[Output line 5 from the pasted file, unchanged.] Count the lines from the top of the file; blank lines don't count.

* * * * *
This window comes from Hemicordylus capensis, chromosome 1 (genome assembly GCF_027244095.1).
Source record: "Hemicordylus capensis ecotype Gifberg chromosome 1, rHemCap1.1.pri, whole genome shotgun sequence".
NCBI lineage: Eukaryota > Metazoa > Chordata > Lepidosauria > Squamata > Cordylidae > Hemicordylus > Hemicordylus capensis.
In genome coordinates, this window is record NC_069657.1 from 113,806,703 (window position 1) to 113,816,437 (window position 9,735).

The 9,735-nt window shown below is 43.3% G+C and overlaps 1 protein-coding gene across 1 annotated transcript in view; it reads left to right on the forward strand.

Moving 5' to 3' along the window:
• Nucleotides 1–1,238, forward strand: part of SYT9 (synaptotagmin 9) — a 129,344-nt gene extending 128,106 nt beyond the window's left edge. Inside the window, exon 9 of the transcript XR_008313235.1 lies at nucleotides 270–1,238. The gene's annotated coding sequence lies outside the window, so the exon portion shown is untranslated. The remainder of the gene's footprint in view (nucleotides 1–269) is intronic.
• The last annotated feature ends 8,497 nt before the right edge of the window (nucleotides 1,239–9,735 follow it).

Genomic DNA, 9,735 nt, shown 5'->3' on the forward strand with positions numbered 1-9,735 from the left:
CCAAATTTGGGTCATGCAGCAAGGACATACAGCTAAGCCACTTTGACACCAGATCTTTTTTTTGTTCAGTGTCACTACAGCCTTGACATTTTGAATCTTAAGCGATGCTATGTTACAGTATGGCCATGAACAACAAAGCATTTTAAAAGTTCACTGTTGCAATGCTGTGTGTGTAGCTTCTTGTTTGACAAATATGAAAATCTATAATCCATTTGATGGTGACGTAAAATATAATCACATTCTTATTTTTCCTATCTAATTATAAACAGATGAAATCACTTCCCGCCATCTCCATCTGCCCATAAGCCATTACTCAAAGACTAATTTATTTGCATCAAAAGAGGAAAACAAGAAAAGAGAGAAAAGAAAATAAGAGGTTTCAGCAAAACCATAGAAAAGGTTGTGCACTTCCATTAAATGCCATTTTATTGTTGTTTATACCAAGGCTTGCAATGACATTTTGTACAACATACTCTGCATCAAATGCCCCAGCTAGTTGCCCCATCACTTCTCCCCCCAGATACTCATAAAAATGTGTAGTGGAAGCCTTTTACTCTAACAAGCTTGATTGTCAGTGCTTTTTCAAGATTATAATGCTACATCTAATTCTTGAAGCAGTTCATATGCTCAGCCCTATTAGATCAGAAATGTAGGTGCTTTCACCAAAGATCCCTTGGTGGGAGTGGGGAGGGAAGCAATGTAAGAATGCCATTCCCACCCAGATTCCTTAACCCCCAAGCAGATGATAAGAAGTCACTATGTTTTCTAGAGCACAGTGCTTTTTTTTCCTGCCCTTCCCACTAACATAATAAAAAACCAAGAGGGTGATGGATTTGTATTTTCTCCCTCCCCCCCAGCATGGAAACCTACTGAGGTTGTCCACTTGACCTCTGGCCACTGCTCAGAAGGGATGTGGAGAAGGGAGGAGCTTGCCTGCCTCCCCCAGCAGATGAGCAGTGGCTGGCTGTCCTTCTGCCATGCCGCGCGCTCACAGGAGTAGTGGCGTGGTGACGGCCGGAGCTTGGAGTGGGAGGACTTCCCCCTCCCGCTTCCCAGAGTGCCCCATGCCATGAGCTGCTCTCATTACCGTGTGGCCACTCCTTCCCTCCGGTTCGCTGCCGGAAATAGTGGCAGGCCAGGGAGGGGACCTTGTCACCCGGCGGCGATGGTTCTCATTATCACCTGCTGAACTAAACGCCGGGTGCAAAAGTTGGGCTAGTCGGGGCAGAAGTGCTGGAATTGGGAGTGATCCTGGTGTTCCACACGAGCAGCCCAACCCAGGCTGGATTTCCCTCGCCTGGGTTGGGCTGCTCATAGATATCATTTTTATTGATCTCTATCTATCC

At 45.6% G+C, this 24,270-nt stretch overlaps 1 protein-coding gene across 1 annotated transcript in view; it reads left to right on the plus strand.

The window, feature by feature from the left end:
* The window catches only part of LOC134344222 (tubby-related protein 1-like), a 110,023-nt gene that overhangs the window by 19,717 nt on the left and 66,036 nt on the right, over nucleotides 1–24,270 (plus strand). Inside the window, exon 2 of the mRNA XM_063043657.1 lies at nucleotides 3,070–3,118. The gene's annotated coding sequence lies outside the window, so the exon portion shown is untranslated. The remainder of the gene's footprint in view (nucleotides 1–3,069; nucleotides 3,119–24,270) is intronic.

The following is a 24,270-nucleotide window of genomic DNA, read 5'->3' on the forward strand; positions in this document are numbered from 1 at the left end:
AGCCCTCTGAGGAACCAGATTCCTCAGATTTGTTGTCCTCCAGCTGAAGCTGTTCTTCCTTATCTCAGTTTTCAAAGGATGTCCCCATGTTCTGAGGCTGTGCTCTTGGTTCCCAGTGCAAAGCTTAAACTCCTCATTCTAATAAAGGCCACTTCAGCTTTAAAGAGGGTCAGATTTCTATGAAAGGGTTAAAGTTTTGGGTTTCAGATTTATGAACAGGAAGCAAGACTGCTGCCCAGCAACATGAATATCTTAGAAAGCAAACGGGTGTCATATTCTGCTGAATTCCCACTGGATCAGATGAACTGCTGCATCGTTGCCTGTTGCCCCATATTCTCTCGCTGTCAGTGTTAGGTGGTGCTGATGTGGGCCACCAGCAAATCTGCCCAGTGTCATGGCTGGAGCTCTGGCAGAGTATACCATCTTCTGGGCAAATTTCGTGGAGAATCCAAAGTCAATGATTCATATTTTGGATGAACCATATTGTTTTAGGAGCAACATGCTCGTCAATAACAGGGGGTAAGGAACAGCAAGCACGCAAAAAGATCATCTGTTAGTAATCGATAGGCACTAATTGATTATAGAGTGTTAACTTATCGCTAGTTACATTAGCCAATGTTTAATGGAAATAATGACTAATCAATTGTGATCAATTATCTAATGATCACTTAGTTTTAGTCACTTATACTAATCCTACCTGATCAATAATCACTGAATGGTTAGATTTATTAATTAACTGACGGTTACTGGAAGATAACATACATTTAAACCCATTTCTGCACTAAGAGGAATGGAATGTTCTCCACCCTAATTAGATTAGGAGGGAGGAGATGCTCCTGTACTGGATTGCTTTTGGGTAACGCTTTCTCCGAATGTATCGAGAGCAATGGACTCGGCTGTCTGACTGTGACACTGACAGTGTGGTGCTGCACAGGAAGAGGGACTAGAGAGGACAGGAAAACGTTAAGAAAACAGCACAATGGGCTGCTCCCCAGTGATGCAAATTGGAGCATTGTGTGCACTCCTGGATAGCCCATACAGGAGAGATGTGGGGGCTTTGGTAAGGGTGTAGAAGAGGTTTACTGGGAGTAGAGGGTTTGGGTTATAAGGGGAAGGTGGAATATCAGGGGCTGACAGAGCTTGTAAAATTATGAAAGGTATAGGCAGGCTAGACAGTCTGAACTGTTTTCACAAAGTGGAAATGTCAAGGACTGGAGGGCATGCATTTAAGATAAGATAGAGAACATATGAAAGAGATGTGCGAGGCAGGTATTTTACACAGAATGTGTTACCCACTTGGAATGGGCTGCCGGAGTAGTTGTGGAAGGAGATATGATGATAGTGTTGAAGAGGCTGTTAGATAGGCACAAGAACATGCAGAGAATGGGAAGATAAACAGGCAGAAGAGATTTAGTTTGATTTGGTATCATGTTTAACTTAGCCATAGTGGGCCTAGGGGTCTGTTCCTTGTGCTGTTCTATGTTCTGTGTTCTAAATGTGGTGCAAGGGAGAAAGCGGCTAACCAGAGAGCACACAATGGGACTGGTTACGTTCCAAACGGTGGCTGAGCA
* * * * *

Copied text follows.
The 9,735-nt window shown below is 43.3% G+C and overlaps 1 protein-coding gene across 1 annotated transcript in view; it reads left to right on the forward strand.